Furthermore, the killing of it was not done out of any concerns about its ethics. It was because it could be used for money laundering, so the Associate Justice Minister claims.

    Auckland • Since Nov 2006 • 10646 posts Report Reply

  • Rich of Observationz,

    As Graeme pointed out upthread, iPredict was licensed as a "market for the trading of the futures contracts". If it hadn't, it would have been an illegal lottery.

    The government agreed internationally and passed domestic legislation to place requirements on financial institutions to do due diligence on their customers. There wasn't any exception in any of this for "interesting research by academic institutions involving small amounts of money" and consequently, I'd expect that the Minister was advised not to except iPredict from money laundering legislation.

    I'd suggest that where possible, laws should offer certainty, not allow workarounds for mates. If the FMA wants to authorise prediction markets, then it should do so properly as they've done with peer to peer lending (something that will end in tears, in my view).

    It's all very well taking the traditional NZ "they're a bunch of good blokes eh, let's cut down on the red tape" approach" - until it all goes pear shaped.

    Back in Wellington • Since Nov 2006 • 5550 posts Report Reply

  • Rich of Observationz, in reply to Keir Leslie,

    Kier:

    Insider trading is the point of prediction markets of this kind in many ways

    Ben:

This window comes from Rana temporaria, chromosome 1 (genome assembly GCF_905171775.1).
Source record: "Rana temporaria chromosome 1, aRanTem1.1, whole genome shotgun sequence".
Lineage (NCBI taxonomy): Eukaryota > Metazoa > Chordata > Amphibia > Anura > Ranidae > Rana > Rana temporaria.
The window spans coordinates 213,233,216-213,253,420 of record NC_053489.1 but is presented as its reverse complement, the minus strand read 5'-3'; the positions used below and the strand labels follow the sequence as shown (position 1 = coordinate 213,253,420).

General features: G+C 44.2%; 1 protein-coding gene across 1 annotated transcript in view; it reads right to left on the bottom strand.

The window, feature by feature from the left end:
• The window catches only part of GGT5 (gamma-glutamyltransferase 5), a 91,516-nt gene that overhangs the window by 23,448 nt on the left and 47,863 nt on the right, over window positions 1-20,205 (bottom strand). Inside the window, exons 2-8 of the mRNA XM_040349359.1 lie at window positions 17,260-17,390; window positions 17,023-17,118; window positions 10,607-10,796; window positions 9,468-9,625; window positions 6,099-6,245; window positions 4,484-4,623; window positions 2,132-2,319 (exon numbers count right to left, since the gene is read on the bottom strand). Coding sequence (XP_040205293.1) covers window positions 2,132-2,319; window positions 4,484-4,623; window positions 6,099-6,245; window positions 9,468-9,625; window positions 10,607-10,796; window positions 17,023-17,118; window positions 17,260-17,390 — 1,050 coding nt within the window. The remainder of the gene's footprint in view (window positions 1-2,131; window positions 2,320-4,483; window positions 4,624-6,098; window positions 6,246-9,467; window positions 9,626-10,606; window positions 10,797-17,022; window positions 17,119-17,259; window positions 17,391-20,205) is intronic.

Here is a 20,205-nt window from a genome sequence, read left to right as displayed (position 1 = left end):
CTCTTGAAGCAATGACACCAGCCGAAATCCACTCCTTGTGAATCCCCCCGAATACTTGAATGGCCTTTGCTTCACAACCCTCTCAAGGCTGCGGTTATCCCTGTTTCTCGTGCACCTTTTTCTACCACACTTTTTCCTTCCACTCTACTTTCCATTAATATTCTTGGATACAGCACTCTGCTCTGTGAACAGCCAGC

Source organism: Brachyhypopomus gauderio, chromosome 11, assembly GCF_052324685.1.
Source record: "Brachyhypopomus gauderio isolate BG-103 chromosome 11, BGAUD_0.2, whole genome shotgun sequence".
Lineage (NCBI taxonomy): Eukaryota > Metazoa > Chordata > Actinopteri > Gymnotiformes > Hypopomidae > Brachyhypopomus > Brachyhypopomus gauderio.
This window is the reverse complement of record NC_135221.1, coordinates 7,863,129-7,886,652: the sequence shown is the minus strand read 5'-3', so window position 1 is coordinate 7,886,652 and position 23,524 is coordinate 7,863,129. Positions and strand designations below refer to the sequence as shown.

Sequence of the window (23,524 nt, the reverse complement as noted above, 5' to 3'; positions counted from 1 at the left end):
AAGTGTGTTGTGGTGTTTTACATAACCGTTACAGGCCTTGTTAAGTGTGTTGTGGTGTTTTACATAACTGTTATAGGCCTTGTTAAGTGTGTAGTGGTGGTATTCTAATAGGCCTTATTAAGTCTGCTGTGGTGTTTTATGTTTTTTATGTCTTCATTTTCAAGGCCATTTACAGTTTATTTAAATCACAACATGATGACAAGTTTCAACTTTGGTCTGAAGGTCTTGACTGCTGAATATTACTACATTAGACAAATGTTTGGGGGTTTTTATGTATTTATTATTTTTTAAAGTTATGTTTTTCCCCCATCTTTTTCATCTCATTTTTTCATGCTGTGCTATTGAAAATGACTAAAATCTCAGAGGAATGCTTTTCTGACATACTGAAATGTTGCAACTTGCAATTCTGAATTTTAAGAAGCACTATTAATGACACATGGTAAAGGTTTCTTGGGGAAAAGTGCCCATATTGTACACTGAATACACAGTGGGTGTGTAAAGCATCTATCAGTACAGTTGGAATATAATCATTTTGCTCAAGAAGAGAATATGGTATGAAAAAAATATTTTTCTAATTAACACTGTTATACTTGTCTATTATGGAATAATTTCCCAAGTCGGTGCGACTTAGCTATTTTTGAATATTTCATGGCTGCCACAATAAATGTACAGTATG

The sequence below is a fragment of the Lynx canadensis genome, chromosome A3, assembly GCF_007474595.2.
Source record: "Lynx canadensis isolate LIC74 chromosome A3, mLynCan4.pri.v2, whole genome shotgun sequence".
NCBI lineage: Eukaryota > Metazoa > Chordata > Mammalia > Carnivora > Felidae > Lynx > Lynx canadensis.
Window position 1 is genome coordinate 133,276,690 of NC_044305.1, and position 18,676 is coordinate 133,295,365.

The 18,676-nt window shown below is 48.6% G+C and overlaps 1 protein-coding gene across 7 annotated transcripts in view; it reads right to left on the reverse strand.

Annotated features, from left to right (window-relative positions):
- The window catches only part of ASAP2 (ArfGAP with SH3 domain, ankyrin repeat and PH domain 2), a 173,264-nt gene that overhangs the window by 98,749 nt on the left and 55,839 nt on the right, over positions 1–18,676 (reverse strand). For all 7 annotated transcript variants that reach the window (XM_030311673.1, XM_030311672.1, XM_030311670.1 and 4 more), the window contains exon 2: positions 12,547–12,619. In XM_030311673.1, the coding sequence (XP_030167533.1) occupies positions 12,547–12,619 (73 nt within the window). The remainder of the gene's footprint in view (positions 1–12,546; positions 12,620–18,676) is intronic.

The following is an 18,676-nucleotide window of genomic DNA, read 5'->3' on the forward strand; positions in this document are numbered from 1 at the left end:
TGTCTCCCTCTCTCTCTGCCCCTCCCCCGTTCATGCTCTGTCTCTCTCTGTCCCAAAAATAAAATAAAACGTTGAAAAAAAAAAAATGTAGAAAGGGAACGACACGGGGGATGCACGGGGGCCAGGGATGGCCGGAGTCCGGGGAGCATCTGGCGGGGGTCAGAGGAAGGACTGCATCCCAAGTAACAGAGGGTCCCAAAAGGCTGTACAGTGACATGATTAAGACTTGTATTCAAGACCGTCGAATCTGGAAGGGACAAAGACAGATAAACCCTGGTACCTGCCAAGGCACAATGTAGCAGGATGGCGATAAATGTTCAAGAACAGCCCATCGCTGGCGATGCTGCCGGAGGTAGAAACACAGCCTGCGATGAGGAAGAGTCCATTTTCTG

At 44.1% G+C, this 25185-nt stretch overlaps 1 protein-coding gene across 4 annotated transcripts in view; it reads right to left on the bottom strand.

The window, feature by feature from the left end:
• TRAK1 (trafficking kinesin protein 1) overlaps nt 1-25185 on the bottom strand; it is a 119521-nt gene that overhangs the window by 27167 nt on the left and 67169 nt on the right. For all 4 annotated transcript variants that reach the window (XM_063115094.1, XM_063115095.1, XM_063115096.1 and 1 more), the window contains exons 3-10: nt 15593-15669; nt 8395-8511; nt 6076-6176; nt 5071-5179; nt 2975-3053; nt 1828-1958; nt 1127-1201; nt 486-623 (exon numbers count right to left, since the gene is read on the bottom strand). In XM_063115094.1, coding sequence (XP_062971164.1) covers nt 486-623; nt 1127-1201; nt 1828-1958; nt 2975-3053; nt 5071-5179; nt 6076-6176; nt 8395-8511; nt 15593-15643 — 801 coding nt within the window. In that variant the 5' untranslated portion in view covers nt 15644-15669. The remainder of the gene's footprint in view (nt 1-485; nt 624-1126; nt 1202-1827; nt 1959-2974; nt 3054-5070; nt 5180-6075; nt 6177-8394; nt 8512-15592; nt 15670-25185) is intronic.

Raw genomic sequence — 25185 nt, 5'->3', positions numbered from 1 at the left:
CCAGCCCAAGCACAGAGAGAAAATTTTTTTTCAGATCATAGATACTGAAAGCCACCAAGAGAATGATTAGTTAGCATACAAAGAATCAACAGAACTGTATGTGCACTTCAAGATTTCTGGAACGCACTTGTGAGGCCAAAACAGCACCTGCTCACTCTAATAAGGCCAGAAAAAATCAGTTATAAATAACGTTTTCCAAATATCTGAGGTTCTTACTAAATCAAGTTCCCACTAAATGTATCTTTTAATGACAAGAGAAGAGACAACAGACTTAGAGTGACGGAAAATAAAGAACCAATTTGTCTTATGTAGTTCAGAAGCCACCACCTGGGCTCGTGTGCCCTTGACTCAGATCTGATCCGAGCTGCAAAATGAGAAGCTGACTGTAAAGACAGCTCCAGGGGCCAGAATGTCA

The incredibly tiny scope, where attempts to do any such thing would be extremely obvious to whoever is watching, something that all the other traders are financially incentivized to do

    .

    Which is it: insider trading is intrinsic, or insider trading can't happen?

    Back in Wellington • Since Nov 2006 • 5550 posts Report Reply

  • BenWilson, in reply to Rich of Observationz,

    It can obviously happen, and it's intrinsic. It's also quite probably tiny and insignificant in the case we're talking about, and not particularly unfair. The whole idea is that the price itself reflects the inside information. Someone even acting on it at all has effectively made it almost public information. At least it's somewhat public that something is going on that might affect the price. It makes for a fascinating study in group dynamic behaviour and information flows, played only by people who are up for it, and affecting nobody but them, for the most part. If there's a mad gambler out there that's been ruined by iPredict, I'd like to hear about it. Or at least some fucking evidence at all that something sinister is afoot with it.

    I’d suggest that where possible, laws should offer certainty, not allow workarounds for mates.

    If you can provide any evidence that such "workarounds" happened, do so. Perhaps a story of someone who tried to make a similar business/research project here, but was not allowed.

    Auckland • Since Nov 2006 • 10646 posts Report Reply